March 8, 2021
Maya Gabeira is changing the ambitions and expectations for women in the demanding and often dangerous world of big wave surfing. Having started her surfing career aged 15 on the beaches of Rio de Janeiro, she is now one of a small number of elite women athletes in this traditionally macho field — and has been pivotal in breaking down barriers in a sport that only started offering equal prize money to women in 2019.
Today, Gabeira is still one of only three female big wave surfers with enough corporate sponsorship to be able to surf professionally full-time. Last year, she not only set the world record for the biggest wave — a monstrous 22.4m — ever surfed by a woman, but the biggest wave surfed that year by any surfer, male or a female, at Nazaré beach in Portugal. And her tenacity is even more impressive in light of the fact that she nearly drowned eight years ago during a ride on the same beach. In this episode of everywoman Changemakers, she talks about ambition, the power of perspective and how her career is making waves for the next generation of big wave female surfers.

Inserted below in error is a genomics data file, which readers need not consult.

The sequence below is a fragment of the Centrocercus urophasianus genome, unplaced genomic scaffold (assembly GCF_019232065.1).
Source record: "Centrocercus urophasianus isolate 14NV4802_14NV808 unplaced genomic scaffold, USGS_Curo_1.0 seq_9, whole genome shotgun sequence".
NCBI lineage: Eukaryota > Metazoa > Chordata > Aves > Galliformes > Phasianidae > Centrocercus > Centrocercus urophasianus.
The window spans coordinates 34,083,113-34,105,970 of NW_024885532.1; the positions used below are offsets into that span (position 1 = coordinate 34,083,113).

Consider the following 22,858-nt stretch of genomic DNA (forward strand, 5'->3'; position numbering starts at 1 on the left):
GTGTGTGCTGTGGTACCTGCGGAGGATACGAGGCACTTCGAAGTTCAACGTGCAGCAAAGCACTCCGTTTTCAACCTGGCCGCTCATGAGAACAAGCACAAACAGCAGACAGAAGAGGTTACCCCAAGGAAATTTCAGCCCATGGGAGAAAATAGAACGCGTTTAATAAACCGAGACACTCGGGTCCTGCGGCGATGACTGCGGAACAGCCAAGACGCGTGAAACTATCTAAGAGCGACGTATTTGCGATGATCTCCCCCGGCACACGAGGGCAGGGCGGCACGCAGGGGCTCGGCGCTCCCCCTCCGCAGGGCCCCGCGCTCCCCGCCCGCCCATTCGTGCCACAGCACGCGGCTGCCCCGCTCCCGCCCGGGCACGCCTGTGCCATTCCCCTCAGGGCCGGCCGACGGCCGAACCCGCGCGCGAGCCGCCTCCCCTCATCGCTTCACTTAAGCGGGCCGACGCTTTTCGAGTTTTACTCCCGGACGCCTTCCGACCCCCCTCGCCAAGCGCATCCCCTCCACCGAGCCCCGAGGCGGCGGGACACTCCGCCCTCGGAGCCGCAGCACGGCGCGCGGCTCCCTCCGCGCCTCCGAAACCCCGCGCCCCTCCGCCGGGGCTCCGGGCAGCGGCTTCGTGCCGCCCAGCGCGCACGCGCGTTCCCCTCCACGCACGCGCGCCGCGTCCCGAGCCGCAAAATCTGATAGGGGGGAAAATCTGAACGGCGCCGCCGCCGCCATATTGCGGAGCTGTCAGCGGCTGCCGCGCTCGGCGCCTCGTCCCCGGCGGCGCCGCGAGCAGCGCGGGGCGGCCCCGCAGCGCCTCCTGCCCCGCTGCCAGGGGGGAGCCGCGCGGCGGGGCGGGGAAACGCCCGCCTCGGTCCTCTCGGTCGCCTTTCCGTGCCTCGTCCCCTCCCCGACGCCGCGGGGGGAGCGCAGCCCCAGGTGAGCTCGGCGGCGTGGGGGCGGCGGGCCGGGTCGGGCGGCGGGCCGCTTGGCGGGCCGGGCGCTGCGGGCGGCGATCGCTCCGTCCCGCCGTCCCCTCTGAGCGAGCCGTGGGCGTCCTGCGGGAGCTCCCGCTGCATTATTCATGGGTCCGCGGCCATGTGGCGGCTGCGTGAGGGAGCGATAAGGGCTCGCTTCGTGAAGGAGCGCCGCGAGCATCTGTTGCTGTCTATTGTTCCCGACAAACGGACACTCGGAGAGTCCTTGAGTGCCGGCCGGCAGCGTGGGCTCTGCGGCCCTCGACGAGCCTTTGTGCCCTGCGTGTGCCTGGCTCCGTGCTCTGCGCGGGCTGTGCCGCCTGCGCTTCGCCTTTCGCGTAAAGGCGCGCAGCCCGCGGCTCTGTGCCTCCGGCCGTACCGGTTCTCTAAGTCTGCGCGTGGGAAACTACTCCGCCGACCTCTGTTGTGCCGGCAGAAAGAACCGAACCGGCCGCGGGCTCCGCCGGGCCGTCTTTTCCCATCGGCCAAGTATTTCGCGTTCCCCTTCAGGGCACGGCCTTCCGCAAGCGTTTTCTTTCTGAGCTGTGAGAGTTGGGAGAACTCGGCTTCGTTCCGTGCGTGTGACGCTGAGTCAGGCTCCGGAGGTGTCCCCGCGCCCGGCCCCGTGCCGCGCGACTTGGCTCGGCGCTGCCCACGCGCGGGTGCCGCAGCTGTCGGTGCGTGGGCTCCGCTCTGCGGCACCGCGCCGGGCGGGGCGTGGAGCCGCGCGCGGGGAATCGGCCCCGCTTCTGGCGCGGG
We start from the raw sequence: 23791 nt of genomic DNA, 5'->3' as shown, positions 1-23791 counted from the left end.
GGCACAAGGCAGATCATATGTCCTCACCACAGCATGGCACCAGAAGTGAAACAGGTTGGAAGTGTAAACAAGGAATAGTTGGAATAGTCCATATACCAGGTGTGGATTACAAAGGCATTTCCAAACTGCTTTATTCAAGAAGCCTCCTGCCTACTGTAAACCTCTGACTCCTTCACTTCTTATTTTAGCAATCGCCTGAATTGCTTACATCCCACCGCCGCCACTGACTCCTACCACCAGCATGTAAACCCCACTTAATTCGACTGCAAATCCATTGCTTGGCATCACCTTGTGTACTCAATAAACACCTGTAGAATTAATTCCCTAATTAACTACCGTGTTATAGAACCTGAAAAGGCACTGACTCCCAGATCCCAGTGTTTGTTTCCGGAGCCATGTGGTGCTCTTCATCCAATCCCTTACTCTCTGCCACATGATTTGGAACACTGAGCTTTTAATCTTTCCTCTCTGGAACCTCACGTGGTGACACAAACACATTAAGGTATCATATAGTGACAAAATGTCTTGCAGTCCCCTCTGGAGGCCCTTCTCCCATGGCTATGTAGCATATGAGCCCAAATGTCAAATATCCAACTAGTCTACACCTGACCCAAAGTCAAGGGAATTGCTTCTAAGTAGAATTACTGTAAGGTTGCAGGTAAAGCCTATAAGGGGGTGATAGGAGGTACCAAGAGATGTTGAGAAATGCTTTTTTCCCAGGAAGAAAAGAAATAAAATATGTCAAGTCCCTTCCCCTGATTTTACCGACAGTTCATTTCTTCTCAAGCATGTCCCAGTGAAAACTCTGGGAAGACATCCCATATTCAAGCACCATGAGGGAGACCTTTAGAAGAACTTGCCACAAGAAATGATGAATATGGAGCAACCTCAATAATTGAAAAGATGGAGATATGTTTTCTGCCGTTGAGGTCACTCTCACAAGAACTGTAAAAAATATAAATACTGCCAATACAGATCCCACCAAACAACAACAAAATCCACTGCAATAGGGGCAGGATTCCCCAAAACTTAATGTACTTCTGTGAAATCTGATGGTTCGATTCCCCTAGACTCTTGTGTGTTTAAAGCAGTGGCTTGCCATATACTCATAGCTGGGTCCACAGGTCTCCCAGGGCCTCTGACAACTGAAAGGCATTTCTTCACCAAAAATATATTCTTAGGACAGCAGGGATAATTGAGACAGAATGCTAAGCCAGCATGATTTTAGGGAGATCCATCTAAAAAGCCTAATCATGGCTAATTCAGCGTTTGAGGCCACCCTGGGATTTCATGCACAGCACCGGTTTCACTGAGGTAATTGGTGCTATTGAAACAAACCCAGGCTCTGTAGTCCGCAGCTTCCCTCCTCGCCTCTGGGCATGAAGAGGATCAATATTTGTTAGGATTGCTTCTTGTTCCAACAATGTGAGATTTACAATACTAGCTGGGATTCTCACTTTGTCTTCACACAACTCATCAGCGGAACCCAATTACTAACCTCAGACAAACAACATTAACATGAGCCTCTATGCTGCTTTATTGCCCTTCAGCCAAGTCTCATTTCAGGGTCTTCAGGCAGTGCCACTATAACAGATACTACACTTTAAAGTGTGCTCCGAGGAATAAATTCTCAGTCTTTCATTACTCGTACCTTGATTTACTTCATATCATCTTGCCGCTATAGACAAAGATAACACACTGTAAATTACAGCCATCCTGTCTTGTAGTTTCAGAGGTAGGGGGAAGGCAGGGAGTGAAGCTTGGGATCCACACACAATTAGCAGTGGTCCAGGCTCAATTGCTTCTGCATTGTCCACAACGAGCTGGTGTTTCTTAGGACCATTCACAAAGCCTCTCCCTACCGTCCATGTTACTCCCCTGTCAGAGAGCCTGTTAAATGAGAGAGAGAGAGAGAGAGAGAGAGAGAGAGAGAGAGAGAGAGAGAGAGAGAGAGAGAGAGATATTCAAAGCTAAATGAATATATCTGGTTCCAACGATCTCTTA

0:46 - What does your world record mean to you?
2:40 - Is there any reason a woman couldn’t surf a wave as big as a man could?
4:30 - What does it feel like to be on a wave that big?
5:54 - It didn’t get as much attention as you would expect, did it?
8:28 - What effect do you think a narrowing of the gender pay gap would make?
11:00 - How did you and how does anyone get into big wave surfing?
14:05 - Did you have a female role-model when you were starting out?
15:01 - What is the difference in mentality between regular and big-wave surfing?
18:00 - How did you recover from your serious accident in 2013?
23:47 - Do you aim to hold the record for the largest wave ever surfed regardless of gender?
26:30 - What has the ocean taught you?
28:25 - What would you like your legacy to be?
Discover more about Maya and read the full transcript of the podcast here